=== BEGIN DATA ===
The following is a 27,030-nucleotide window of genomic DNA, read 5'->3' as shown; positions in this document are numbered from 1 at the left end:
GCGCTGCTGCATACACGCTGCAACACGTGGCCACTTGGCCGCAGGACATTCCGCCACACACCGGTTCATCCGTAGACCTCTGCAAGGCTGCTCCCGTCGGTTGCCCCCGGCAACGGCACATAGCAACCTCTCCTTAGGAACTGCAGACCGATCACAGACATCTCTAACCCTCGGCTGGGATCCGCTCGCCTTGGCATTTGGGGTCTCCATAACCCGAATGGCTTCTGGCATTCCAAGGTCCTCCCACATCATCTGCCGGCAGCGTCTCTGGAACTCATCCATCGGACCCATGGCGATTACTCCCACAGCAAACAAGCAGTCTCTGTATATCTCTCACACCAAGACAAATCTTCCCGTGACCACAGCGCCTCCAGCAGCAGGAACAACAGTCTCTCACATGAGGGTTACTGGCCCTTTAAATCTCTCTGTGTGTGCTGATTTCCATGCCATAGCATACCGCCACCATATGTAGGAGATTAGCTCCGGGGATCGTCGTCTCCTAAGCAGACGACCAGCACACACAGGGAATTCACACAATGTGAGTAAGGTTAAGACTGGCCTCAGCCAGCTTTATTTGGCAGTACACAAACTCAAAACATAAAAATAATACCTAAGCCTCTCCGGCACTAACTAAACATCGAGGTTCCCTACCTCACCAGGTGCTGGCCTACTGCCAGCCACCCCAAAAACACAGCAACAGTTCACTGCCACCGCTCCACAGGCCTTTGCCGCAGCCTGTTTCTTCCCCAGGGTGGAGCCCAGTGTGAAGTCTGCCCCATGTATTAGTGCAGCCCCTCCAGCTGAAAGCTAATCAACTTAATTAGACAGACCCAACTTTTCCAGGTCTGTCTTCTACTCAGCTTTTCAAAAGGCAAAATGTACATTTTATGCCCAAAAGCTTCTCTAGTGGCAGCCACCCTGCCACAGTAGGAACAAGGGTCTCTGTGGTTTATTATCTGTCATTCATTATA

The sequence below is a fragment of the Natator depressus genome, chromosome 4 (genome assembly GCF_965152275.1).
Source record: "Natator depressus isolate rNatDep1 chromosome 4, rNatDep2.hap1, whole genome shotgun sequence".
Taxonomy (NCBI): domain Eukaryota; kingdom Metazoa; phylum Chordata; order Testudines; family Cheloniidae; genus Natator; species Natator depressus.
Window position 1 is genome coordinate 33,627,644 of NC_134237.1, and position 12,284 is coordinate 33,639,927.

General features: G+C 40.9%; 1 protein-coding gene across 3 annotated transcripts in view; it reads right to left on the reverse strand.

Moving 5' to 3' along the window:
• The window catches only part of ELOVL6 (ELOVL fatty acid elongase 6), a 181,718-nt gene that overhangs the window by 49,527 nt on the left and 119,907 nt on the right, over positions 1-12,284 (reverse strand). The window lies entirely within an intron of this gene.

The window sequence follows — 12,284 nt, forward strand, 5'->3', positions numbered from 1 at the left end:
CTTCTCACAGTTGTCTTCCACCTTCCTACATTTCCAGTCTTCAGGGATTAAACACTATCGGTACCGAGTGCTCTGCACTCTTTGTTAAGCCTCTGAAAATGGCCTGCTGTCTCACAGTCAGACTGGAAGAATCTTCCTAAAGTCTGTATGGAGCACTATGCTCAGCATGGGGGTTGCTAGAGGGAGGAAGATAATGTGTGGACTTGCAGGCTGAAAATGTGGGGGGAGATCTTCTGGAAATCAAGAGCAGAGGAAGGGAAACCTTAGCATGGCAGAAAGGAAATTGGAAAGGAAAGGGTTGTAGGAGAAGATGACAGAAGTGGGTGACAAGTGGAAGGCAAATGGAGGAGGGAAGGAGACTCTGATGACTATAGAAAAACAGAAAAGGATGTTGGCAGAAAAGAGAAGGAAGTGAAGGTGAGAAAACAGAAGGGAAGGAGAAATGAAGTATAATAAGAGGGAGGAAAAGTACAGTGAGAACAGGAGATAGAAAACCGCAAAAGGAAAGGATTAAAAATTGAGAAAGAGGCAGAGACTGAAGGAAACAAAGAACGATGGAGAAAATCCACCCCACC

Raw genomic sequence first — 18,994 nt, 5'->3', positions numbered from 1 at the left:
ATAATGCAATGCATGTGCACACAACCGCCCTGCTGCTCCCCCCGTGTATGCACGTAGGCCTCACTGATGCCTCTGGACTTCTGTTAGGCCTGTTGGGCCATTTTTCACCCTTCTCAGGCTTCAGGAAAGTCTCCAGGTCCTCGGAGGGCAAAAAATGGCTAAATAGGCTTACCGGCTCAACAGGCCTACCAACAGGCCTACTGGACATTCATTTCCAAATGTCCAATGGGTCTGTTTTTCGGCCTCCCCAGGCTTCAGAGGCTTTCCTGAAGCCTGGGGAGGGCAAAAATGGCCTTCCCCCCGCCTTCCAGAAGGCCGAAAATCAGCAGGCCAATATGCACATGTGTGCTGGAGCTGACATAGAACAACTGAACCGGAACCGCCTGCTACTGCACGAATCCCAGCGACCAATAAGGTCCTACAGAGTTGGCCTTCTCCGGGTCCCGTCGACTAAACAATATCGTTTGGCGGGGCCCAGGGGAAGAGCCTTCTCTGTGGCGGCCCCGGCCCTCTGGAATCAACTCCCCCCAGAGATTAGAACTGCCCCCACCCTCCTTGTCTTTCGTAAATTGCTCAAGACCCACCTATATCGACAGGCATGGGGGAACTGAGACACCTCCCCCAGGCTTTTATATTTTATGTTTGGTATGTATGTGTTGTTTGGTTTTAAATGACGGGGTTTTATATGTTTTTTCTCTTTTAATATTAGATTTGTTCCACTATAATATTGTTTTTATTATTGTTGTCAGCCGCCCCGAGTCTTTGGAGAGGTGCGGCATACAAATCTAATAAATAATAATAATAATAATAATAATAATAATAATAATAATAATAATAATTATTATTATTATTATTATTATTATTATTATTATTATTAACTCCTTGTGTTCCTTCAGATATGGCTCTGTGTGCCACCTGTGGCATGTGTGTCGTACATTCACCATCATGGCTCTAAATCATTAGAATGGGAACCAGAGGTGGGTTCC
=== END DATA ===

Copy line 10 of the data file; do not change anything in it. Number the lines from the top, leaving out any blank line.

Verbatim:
The window sequence follows — 12,284 nt, forward strand, 5'->3', positions numbered from 1 at the left end: